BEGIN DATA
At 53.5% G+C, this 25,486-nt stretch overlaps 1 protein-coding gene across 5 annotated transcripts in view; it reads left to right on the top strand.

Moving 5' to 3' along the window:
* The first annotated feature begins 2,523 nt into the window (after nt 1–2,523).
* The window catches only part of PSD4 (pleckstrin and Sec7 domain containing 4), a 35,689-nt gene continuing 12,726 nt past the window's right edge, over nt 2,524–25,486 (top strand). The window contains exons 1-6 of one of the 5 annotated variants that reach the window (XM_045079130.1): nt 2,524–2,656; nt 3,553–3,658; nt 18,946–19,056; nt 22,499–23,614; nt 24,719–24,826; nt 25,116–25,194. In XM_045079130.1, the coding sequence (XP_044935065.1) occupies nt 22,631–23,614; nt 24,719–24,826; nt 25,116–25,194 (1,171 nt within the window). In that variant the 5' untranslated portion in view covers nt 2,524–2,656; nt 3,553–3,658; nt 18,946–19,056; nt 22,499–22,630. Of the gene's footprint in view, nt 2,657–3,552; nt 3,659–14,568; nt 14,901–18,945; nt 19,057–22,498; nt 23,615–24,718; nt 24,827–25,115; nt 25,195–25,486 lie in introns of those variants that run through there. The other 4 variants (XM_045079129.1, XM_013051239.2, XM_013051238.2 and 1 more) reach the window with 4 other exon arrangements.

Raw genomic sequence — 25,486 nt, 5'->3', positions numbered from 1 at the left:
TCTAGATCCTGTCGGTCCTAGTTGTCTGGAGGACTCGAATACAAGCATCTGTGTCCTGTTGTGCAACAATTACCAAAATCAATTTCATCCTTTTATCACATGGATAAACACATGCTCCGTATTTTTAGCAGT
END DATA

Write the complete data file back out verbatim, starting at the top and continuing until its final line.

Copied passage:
At 53.5% G+C, this 25,486-nt stretch overlaps 1 protein-coding gene across 5 annotated transcripts in view; it reads left to right on the top strand.

Moving 5' to 3' along the window:
* The first annotated feature begins 2,523 nt into the window (after nt 1–2,523).
* The window catches only part of PSD4 (pleckstrin and Sec7 domain containing 4), a 35,689-nt gene continuing 12,726 nt past the window's right edge, over nt 2,524–25,486 (top strand). The window contains exons 1-6 of one of the 5 annotated variants that reach the window (XM_045079130.1): nt 2,524–2,656; nt 3,553–3,658; nt 18,946–19,056; nt 22,499–23,614; nt 24,719–24,826; nt 25,116–25,194. In XM_045079130.1, the coding sequence (XP_044935065.1) occupies nt 22,631–23,614; nt 24,719–24,826; nt 25,116–25,194 (1,171 nt within the window). In that variant the 5' untranslated portion in view covers nt 2,524–2,656; nt 3,553–3,658; nt 18,946–19,056; nt 22,499–22,630. Of the gene's footprint in view, nt 2,657–3,552; nt 3,659–14,568; nt 14,901–18,945; nt 19,057–22,498; nt 23,615–24,718; nt 24,827–25,115; nt 25,195–25,486 lie in introns of those variants that run through there. The other 4 variants (XM_045079129.1, XM_013051239.2, XM_013051238.2 and 1 more) reach the window with 4 other exon arrangements.

Raw genomic sequence — 25,486 nt, 5'->3', positions numbered from 1 at the left:
TCTAGATCCTGTCGGTCCTAGTTGTCTGGAGGACTCGAATACAAGCATCTGTGTCCTGTTGTGCAACAATTACCAAAATCAATTTCATCCTTTTATCACATGGATAAACACATGCTCCGTATTTTTAGCAGT